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Criminal Records And Pardons
A pardon is an act of the Executive of a state or country whereby a person is forgiven of a crime.
If the person is still serving criminal penalties such as a prison sentence, that penalty is no longer in effect and the person will be released immediately.
Any restrictions placed on ex-convicts do not apply to the pardoned person.
That being said, a pardon does not erase a conviction.
The conviction remains on your criminal record and must be disclosed in any situation where information about past criminal activity is required.
The power to grant pardons usually rests with the Governor of the State.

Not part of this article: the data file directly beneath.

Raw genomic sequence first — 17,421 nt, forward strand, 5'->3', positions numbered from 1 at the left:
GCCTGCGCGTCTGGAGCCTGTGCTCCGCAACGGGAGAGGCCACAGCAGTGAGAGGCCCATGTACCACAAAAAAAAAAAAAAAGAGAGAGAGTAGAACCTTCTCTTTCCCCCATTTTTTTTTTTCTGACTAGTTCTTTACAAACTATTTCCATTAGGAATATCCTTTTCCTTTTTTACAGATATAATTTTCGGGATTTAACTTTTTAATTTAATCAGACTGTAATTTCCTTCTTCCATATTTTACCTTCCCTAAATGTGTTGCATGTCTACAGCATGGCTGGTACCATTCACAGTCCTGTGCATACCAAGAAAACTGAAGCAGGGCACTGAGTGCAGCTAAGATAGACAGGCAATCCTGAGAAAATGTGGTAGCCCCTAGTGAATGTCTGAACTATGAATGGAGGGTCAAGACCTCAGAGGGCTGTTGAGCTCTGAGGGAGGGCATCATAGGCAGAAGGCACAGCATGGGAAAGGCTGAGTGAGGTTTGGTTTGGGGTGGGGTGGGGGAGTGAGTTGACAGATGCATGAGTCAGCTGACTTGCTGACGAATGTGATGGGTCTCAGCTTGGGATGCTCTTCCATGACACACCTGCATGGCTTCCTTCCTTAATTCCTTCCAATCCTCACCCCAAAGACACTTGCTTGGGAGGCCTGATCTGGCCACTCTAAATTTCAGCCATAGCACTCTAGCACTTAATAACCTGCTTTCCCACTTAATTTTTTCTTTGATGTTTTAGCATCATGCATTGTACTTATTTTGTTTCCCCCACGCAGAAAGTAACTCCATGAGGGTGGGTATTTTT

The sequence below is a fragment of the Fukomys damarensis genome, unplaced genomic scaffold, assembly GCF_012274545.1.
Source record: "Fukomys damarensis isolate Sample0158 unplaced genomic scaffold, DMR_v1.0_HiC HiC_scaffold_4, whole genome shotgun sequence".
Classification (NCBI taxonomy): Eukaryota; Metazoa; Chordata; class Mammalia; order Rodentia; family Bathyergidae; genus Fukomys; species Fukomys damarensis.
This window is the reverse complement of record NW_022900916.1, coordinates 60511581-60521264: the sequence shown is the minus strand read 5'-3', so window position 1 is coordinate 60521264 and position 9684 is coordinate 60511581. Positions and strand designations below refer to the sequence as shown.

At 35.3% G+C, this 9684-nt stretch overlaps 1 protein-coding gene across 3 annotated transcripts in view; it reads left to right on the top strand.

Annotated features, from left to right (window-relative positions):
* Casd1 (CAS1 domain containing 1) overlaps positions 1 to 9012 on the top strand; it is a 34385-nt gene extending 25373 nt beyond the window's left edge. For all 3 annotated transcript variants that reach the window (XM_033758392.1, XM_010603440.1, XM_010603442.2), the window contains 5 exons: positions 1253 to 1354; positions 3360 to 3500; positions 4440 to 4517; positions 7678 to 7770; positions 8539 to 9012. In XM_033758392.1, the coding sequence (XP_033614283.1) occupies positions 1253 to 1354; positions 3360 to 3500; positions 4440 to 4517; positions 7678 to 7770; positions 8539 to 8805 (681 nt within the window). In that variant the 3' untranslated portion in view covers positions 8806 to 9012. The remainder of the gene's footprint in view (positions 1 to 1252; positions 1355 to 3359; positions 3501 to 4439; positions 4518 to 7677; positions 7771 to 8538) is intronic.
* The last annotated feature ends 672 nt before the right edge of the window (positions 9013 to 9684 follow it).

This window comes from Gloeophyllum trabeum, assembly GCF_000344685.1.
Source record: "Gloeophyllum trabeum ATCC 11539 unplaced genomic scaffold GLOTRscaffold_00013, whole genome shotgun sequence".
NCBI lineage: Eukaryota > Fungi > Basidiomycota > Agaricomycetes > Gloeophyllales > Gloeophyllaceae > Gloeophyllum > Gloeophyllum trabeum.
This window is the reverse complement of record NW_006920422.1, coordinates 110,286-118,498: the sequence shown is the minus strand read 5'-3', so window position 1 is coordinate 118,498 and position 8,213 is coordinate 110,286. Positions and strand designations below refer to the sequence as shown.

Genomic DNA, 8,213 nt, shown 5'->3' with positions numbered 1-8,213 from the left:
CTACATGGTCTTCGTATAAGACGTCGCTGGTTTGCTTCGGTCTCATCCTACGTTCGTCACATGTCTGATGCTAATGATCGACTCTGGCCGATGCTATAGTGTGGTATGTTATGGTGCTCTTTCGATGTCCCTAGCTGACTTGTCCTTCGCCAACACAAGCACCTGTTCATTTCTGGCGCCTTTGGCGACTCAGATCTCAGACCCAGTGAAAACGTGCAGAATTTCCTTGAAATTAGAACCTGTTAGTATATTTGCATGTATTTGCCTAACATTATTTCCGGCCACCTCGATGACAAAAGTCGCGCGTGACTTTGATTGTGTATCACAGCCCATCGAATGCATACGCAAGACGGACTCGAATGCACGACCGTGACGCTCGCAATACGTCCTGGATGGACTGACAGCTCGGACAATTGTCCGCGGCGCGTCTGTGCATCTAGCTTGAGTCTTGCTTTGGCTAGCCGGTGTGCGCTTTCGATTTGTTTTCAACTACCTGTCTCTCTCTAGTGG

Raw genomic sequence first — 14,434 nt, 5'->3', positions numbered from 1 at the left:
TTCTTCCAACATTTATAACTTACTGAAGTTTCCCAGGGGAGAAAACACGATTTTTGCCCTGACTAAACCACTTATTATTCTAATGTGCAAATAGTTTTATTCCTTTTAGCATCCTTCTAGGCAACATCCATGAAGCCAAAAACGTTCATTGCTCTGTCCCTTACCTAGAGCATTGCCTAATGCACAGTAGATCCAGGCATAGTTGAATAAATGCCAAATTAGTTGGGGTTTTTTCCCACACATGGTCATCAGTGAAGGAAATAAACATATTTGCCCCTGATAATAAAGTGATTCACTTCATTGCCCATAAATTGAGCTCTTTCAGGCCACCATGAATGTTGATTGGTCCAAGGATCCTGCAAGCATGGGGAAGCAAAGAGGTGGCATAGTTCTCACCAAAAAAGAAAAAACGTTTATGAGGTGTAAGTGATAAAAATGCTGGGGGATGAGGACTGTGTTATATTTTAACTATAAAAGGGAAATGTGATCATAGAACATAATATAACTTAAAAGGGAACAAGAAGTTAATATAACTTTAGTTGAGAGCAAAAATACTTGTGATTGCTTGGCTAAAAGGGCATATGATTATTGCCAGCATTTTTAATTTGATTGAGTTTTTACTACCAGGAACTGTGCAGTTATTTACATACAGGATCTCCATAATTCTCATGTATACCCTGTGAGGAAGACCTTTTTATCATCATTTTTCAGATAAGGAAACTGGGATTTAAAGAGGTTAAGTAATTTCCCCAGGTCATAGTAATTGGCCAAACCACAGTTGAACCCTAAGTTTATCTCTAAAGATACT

To be granted a pardon in a particular state, you will generally need to receive a Governor’s pardon. However, in some states, the Governor’s wishes may not be sufficient to earn a pardon.
In some states, an agency like the parole board may be in charge of pardons, and may decide pardons independently or in conjunction with the governor.
Pardons For Federal Convictions Only
Under the Constitution, only federal criminal convictions, such as those adjudicated in the United States District Courts, may be pardoned by the President.
In addition, the President’s pardon power extends to convictions adjudicated in the Superior Court of the District of Columbia and military court-martial proceedings.
However, the President cannot pardon a state criminal offense. Accordingly, if you are seeking clemency for a state criminal conviction, you must rely on the Governor.